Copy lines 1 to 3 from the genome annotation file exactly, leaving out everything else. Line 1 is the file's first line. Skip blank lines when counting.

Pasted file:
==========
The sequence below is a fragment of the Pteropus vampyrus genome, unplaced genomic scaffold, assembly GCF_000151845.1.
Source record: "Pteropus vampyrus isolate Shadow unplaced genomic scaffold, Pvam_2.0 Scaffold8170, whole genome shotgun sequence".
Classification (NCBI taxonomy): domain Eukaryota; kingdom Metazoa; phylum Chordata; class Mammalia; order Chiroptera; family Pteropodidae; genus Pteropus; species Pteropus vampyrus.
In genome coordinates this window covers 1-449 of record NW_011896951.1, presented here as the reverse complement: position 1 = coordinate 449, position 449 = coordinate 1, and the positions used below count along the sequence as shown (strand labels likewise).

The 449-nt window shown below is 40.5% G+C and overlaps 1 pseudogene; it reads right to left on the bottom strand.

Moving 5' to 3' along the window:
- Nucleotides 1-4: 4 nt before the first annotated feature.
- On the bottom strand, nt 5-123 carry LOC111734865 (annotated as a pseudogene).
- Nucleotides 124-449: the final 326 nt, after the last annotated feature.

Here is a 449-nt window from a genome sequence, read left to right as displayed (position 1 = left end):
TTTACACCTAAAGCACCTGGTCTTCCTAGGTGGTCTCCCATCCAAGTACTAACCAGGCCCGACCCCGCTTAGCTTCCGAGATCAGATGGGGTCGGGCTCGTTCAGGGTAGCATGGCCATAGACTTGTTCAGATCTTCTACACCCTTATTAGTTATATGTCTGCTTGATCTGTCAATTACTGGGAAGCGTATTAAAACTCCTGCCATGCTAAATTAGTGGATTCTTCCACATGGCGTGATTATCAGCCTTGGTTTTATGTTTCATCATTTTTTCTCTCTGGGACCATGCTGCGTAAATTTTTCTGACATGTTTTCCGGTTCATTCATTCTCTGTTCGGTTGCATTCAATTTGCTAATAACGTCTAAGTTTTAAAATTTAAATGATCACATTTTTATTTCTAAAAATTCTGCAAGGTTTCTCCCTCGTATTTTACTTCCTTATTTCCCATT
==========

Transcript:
The sequence below is a fragment of the Pteropus vampyrus genome, unplaced genomic scaffold, assembly GCF_000151845.1.
Source record: "Pteropus vampyrus isolate Shadow unplaced genomic scaffold, Pvam_2.0 Scaffold8170, whole genome shotgun sequence".
Classification (NCBI taxonomy): domain Eukaryota; kingdom Metazoa; phylum Chordata; class Mammalia; order Chiroptera; family Pteropodidae; genus Pteropus; species Pteropus vampyrus.